A copy of the draft bill obtained by THE NEW TODAY shows that the Minister of Agriculture will be given sweeping powers to appoint the Directors to serve on the new company and to grant licenses for the export of nutmeg and cocoa.

Minister Joseph sought to give assurances that the ‘so-called draft’ which was leaked to this newspaper is not cast in stone and will only be decided upon to become the final act after consultation between government and the farming community.

“There is no final decision on this yet,” he remarked.

Minister Joseph also sought to clear the air on an $EC5 million loan and grant to be given by government to both GCNA and GCA to help them with their operations.

He said the Ministry of Finance has already processed the grant and that the parties involved will have to meet and agree on the terms of the disbursement of the funds for the loan and then sign-off on it.

“No sign-off has taken place yet with regards to the loan. The terms and conditions are being discussed and worked on and as soon as this is settled the loan for that will be made available to the two associations,” he added.

Minister Joseph was specifically asked about the 1947 law which gave both GCNA and GCA a monopoly on the exports of cocoa and nutmegs and the need for liberalisation of the industry.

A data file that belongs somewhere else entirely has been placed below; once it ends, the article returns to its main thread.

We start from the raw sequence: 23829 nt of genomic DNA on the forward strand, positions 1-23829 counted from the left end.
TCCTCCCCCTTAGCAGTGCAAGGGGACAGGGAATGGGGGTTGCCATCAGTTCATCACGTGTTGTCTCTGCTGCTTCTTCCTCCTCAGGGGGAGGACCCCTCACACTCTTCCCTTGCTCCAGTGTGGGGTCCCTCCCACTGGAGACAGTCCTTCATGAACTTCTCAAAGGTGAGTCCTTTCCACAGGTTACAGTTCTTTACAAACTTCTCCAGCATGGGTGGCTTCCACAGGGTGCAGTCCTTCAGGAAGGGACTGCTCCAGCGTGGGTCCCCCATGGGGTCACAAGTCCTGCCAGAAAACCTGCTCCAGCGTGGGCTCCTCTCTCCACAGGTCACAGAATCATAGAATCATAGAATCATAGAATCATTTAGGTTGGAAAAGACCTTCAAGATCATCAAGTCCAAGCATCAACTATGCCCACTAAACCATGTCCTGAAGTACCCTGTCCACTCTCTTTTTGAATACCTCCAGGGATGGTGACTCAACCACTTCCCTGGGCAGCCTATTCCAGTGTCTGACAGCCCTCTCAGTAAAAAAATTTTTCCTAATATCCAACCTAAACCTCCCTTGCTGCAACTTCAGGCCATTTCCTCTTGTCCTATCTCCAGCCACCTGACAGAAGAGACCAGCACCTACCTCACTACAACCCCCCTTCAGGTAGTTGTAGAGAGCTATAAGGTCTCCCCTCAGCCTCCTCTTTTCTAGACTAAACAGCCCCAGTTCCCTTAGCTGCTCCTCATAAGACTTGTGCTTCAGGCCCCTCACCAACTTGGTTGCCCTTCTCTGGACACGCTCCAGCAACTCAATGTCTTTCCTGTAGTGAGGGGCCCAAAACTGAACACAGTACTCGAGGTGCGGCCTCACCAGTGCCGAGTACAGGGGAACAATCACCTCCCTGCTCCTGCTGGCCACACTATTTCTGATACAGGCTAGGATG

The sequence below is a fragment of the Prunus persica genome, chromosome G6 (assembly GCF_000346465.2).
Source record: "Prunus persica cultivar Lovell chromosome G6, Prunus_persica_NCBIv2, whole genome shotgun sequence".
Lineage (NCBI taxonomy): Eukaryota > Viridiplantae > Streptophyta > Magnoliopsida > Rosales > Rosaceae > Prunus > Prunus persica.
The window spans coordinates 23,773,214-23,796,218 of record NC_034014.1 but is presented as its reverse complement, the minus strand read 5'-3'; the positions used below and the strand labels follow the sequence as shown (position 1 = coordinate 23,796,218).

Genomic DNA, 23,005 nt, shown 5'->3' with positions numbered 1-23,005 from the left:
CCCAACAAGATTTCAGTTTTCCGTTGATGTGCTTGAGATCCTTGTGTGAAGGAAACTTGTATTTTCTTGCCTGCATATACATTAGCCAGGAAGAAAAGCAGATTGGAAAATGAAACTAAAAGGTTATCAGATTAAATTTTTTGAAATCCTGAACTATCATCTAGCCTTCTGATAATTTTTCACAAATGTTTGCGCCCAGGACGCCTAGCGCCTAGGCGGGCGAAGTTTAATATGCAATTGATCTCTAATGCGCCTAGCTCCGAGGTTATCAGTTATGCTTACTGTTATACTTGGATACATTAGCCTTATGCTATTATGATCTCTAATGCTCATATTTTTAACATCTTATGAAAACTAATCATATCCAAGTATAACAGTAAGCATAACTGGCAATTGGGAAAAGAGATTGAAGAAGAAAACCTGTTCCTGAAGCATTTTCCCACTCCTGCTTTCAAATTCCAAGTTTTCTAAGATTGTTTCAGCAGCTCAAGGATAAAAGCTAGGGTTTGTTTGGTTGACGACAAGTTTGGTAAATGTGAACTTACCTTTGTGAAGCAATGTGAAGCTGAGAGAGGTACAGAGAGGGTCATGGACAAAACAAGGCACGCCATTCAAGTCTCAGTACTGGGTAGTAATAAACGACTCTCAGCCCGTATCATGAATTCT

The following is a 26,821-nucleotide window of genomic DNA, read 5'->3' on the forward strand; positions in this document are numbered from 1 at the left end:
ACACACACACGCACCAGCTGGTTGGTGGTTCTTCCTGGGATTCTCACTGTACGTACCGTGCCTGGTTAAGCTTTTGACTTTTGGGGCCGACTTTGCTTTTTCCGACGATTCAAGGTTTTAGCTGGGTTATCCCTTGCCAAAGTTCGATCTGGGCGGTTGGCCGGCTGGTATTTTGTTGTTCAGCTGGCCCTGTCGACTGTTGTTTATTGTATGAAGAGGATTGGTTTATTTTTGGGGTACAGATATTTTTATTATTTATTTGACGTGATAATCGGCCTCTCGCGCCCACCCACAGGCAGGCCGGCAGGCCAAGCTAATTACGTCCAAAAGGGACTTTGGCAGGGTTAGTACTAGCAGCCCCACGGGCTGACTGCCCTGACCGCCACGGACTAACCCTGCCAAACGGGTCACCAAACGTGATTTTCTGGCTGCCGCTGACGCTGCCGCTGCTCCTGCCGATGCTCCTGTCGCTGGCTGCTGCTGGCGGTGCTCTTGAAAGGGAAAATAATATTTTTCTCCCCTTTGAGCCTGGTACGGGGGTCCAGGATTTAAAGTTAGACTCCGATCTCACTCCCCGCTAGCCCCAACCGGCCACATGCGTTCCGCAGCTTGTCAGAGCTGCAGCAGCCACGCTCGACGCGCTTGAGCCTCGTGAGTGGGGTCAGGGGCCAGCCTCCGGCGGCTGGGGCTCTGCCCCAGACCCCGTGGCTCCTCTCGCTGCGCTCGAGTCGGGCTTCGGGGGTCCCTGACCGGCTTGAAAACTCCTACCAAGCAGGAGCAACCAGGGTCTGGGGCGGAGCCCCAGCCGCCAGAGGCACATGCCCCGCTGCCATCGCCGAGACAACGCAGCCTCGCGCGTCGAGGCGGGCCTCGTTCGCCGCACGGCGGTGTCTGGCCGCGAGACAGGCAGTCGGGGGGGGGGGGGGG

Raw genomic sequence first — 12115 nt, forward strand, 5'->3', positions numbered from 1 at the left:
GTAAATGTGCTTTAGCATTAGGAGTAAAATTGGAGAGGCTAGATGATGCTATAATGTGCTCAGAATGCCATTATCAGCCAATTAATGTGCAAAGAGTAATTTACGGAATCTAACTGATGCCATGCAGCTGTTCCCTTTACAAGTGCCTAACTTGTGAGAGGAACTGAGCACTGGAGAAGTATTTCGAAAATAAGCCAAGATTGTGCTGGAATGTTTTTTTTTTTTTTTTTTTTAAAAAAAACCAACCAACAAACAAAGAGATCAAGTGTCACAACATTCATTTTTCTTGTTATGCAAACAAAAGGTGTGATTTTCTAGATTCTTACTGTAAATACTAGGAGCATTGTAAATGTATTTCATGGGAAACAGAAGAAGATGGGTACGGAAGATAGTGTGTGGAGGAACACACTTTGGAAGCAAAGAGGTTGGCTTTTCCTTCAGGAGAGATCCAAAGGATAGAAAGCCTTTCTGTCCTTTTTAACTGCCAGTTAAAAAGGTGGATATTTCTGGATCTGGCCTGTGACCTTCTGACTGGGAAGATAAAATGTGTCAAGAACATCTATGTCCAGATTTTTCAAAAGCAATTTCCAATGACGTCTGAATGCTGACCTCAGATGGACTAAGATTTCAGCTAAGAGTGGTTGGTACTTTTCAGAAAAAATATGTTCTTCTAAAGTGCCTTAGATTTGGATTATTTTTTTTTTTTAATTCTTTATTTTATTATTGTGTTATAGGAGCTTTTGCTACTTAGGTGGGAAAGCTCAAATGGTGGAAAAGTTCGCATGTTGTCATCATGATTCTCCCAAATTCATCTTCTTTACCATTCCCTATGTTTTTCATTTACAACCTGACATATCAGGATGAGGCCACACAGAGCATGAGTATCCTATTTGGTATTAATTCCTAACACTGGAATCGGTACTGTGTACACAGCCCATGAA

“The laws of the 1947 act will be reviewed. One of the recommendations in the same report that I am quoting from … talks about law reform and the way it should be done in order to make the board relevant and forward looking. The legal environment will be taken into consideration and changes will be made to the current legislation,” he said.

Farmers in Grenada are seemingly prepared to discuss the merger issue but are not inclined to see a liberalisation of the industry.

U.S trained lawyer, Olinga Mitchell who is the son of Prime Minister Mitchell, is known to have an interest in the liberalisation of the industry and had formed a company known as Chimera Holdings to purchase and sell Grenadian nutmegs and spices in Europe.

The company is believed to have gone into liquidation around February with an outstanding sum of EC$144, 000.00 still owed to GCNA.